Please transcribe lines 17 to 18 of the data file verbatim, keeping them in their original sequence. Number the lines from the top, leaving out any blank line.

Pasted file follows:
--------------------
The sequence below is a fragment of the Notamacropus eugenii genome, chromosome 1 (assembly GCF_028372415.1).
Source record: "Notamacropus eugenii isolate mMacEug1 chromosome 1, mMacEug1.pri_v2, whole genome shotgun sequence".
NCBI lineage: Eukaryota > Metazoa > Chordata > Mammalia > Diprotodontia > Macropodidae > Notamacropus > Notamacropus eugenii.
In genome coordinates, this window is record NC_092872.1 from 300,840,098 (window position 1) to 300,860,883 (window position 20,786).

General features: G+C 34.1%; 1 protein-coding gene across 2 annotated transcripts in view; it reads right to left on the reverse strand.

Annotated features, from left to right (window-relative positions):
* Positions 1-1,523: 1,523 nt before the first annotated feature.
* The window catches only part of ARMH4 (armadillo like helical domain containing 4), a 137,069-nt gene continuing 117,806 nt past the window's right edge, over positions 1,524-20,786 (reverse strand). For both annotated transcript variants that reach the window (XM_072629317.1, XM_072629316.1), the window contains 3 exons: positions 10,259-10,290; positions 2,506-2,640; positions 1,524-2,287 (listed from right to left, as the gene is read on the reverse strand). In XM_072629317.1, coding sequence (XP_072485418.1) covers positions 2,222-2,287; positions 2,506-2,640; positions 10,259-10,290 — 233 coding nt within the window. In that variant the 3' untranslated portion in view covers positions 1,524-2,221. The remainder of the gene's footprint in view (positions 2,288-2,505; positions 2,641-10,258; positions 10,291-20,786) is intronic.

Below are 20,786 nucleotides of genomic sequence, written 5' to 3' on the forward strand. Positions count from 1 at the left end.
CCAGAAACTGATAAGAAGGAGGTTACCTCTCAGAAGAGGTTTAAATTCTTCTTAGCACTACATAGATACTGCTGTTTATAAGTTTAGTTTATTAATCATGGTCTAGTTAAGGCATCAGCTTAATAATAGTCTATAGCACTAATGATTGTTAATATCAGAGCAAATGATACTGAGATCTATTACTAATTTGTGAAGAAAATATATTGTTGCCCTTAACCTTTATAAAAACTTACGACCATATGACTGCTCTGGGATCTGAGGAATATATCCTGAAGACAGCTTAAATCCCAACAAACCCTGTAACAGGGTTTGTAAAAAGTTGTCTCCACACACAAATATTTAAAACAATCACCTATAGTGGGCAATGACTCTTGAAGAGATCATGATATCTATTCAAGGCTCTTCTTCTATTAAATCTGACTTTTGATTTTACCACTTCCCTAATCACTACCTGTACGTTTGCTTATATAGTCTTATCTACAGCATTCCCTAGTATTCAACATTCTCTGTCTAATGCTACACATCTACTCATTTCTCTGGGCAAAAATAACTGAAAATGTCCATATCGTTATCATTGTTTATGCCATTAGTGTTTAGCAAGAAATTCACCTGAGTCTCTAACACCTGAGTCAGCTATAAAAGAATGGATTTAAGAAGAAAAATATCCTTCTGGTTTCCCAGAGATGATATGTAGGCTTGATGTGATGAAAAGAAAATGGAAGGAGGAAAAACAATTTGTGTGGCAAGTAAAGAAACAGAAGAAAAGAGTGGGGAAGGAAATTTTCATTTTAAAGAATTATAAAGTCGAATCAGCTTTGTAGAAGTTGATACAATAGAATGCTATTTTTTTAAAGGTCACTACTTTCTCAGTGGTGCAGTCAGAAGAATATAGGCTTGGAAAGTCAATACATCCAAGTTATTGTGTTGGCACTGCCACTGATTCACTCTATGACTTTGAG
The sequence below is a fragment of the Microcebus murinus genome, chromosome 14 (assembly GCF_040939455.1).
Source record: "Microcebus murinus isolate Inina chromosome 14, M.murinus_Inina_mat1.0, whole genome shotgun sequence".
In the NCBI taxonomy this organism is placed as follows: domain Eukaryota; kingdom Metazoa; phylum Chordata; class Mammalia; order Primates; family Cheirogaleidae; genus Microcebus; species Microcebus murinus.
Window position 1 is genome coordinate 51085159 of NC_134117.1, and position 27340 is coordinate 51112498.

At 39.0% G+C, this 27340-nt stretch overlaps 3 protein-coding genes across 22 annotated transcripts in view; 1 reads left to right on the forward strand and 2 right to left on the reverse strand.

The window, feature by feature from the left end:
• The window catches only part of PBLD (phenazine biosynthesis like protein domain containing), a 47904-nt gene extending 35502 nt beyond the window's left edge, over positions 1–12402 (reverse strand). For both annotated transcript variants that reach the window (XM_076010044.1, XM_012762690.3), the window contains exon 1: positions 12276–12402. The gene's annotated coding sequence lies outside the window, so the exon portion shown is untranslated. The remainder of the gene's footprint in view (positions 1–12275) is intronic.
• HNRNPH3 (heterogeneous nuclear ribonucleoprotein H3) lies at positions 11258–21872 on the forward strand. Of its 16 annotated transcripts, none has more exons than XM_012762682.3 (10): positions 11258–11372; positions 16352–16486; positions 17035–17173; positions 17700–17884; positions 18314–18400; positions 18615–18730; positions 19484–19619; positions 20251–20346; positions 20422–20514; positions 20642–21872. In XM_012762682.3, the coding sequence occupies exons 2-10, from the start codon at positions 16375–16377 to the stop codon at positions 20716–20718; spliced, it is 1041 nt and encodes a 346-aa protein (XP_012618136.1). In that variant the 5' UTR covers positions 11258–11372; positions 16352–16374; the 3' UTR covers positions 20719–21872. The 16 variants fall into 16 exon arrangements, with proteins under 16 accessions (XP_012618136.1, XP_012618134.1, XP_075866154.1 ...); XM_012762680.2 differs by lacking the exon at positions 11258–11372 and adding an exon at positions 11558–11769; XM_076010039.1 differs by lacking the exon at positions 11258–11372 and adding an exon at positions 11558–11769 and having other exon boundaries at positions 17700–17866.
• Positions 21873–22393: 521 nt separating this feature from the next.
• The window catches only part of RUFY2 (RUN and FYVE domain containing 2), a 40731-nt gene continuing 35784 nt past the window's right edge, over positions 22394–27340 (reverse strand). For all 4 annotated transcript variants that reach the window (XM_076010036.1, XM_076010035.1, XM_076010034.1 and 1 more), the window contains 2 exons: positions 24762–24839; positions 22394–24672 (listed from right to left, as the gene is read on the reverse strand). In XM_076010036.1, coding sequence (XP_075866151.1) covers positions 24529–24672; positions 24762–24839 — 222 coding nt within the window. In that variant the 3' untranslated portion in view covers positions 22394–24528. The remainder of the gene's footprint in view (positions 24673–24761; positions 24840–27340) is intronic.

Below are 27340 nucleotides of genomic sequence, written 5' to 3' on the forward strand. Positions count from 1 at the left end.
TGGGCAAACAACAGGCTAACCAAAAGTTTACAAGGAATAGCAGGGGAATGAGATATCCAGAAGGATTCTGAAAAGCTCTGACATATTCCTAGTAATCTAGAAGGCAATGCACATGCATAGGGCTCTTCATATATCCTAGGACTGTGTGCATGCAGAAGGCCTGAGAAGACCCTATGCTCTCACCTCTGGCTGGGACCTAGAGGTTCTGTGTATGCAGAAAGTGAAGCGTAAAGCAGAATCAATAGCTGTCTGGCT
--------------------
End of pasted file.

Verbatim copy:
• The window catches only part of PBLD (phenazine biosynthesis like protein domain containing), a 47904-nt gene extending 35502 nt beyond the window's left edge, over positions 1–12402 (reverse strand). For both annotated transcript variants that reach the window (XM_076010044.1, XM_012762690.3), the window contains exon 1: positions 12276–12402. The gene's annotated coding sequence lies outside the window, so the exon portion shown is untranslated. The remainder of the gene's footprint in view (positions 1–12275) is intronic.
• HNRNPH3 (heterogeneous nuclear ribonucleoprotein H3) lies at positions 11258–21872 on the forward strand. Of its 16 annotated transcripts, none has more exons than XM_012762682.3 (10): positions 11258–11372; positions 16352–16486; positions 17035–17173; positions 17700–17884; positions 18314–18400; positions 18615–18730; positions 19484–19619; positions 20251–20346; positions 20422–20514; positions 20642–21872. In XM_012762682.3, the coding sequence occupies exons 2-10, from the start codon at positions 16375–16377 to the stop codon at positions 20716–20718; spliced, it is 1041 nt and encodes a 346-aa protein (XP_012618136.1). In that variant the 5' UTR covers positions 11258–11372; positions 16352–16374; the 3' UTR covers positions 20719–21872. The 16 variants fall into 16 exon arrangements, with proteins under 16 accessions (XP_012618136.1, XP_012618134.1, XP_075866154.1 ...); XM_012762680.2 differs by lacking the exon at positions 11258–11372 and adding an exon at positions 11558–11769; XM_076010039.1 differs by lacking the exon at positions 11258–11372 and adding an exon at positions 11558–11769 and having other exon boundaries at positions 17700–17866.